While bars in lobbies are relatively new, the lobby’s mainstay, the concession stand, is also being reimagined. Food options may vary, but one thing remains the same—there always seems to be a long line as you’re rushing to grab a seat for a packed screening. To solve that problem, AMC introduced Marketplace, a grab-n-go concept. It’s been successful both in encouraging guest spending and reducing their perception of wait times.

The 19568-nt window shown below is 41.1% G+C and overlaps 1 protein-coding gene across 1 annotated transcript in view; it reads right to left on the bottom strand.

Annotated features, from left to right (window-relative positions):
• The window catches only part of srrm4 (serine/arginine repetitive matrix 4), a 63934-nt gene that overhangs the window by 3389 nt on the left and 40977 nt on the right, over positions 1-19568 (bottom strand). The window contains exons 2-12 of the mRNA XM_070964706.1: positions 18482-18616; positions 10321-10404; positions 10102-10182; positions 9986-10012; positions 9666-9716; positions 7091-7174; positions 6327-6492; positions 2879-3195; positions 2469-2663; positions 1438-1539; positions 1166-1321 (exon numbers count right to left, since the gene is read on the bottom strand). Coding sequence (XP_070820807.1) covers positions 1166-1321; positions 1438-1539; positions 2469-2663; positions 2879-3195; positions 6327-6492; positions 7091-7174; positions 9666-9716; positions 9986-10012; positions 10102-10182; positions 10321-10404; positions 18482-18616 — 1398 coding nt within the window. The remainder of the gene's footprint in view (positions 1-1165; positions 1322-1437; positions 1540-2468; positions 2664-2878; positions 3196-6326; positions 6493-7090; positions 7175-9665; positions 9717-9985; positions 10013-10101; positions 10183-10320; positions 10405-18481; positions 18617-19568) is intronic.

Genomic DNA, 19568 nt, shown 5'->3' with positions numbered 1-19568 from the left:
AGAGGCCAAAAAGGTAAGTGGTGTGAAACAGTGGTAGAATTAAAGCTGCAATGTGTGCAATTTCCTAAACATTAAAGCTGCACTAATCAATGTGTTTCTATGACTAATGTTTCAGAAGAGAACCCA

“When you put guests in charge of the experience, there’s a tendency for two things to happen,” Patterson explains. “They purchase more, and they also lose track of time in a sense,” which make them less sensitive to waits in line. Since many theatres lose potential customers because they feel they don’t have time to pick up an item before the show, reducing the impression of a mobbed concession stand can make a big difference. With the Marketplace concept, AMC was also able to give their guests more choice. It became easier to stock items that appeal to different audience segments, like yogurt, as well as expand quick-food options like pizza and nachos. It also became a chance to show off Coke Freestyle, which lets people choose from over a hundred soda flavors. Many theatres pair the Marketplace and MacGuffin’s. People can pick up treats at the Marketplace. Once loaded up with popcorn and candy, those of age can swing by the bar to pick up a drink to take into the theatre.